The East Oakland painter on Leo Sayer, the importance of flossing, and the power of art to challenge the world.
Though his work maintains bold statement, considerate precision, and circumscribed technique, Eddie Colla actually draws outside the lines. A conversation with him reveals a deeply thoughtful and clever person who operates within boundaries of his own. When I asked him why he became an artist, he told me he doesn’t think people become artists. In his estimation, all children are creative. They make things. They make up stories, creatures, imaginary places. “We arrive in the world as artists,” he said. “Then, some of us stop.”
The why that happens is a more interesting question to Colla.
Colla studied at the School of Visual Arts in New York and graduated from California College of the Arts with a BFA in Photography and Interdisciplinary Fine Arts in 1991. He displays an ironic sense of humor, but don’t be fooled, his work is quite deliberate, thought provoking and prescient. What three words would Colla use to describe his own work?
Seriously, though, Colla says much of his work is about alienation and disconnection. Specifically, what happens when people feel threatened by their immediate surroundings. His work also focuses on exploring the timelessness of things which hold perpetual relevance; the experiences that don’t go away.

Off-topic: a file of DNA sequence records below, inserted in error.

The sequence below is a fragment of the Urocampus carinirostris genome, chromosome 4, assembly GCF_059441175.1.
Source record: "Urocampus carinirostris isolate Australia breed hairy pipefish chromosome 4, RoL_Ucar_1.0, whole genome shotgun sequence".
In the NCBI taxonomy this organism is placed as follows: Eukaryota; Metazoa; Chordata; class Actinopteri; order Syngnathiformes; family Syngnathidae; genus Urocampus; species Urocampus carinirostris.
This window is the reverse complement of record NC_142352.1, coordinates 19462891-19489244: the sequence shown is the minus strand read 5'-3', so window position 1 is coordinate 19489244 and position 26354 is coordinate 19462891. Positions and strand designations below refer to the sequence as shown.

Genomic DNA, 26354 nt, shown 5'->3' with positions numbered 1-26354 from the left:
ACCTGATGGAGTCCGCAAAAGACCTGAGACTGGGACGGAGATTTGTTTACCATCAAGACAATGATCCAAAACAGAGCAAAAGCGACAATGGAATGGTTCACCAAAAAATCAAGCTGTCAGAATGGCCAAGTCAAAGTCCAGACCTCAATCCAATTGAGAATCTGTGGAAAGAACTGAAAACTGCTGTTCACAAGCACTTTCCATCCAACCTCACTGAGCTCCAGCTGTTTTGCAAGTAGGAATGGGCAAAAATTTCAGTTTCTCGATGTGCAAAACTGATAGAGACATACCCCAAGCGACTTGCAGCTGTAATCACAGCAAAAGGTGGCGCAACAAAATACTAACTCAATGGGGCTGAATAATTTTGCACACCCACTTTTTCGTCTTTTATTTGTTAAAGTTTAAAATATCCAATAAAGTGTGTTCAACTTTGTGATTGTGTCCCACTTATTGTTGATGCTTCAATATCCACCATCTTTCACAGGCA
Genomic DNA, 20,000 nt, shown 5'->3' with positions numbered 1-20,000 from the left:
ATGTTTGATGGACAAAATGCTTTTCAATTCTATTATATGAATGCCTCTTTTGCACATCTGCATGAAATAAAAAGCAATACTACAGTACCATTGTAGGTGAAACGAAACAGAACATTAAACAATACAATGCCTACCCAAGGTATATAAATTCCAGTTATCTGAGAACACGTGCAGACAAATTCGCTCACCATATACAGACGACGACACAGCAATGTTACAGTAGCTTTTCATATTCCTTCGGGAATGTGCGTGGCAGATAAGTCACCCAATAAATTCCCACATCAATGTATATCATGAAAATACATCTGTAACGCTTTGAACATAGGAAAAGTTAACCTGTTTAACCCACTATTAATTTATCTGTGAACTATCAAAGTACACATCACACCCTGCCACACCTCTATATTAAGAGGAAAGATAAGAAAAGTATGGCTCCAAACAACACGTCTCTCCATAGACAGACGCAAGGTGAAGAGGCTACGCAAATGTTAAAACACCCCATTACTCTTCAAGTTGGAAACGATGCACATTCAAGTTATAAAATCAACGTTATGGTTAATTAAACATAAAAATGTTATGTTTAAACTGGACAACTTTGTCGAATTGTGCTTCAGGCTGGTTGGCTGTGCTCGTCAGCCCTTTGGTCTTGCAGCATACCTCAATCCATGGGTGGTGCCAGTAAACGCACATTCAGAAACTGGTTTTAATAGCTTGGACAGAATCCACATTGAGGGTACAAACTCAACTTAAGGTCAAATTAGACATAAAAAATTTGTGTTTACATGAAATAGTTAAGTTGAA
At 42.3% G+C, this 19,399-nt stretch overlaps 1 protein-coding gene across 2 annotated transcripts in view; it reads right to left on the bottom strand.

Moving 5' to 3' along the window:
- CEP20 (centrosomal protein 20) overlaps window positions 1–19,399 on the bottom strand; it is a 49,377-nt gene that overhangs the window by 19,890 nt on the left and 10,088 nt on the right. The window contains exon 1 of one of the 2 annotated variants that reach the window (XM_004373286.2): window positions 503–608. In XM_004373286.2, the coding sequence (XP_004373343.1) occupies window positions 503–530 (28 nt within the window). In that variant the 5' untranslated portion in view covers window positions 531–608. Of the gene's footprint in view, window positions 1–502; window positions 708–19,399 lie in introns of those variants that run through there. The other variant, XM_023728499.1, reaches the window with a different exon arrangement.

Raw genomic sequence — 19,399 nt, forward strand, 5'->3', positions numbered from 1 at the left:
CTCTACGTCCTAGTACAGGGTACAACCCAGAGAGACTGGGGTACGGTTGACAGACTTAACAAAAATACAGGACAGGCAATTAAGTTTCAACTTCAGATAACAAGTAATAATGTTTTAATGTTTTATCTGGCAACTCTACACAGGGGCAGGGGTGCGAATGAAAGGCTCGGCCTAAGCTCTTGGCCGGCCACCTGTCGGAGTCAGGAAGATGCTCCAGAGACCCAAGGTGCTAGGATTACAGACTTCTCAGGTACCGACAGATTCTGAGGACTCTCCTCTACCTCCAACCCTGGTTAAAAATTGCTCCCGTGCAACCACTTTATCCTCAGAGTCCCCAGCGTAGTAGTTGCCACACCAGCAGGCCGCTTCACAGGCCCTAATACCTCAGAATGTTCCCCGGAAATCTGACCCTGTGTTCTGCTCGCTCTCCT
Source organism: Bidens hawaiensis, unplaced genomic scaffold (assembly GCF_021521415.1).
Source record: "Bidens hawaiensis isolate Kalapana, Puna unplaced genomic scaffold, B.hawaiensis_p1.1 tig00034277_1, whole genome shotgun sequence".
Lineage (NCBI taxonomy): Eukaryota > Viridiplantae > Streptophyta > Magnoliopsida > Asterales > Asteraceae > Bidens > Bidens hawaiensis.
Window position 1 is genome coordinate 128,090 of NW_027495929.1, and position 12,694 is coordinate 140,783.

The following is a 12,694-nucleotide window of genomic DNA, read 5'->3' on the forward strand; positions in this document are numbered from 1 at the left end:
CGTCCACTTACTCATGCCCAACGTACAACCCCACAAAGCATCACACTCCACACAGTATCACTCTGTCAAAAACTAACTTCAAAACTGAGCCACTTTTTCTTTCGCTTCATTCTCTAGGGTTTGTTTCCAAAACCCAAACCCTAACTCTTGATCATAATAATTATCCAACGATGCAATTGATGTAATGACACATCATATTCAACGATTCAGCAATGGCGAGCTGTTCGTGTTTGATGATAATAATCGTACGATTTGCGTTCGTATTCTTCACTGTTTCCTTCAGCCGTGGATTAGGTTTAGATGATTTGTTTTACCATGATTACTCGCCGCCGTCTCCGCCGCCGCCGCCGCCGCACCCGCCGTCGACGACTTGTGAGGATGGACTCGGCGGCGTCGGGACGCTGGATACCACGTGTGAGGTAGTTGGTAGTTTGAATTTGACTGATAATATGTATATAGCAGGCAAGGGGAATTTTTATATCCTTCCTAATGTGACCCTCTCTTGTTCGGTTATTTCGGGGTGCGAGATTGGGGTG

Sometimes, the writing is on the wall. In a visual language, that is. Colla’s public works across the Bay Area, Los Angeles, and Miami, alter external space with only his permission, his purpose and a bold yet limited palette. Colla sees this aspect of his work as a necessary opportunity to offset the excess of advertising bombarding the urban landscape and to broaden the audience that exists outside the parameters of the gallery experience.
Inside the walls, his portraits prefer to investigate our imperfections, gracing galleries across the country, France, Mexico, and The Netherlands. There is an oxymoron of simple complexity in both his work and his persona, quiet proof that “Eddie was here.” That we are here. Sharing in a multi-layered existential crisis.
Colla grew up in New Jersey. He came to the Bay Area because he wanted to get as far away as possible from there without having to learn a new language. For the past five years, he has maintained a studio in East Oakland. Prior to the pandemic it served as a layover and a place for storage. After Trump got elected, Colla promised himself he would remain out of the country as much as possible, which he did.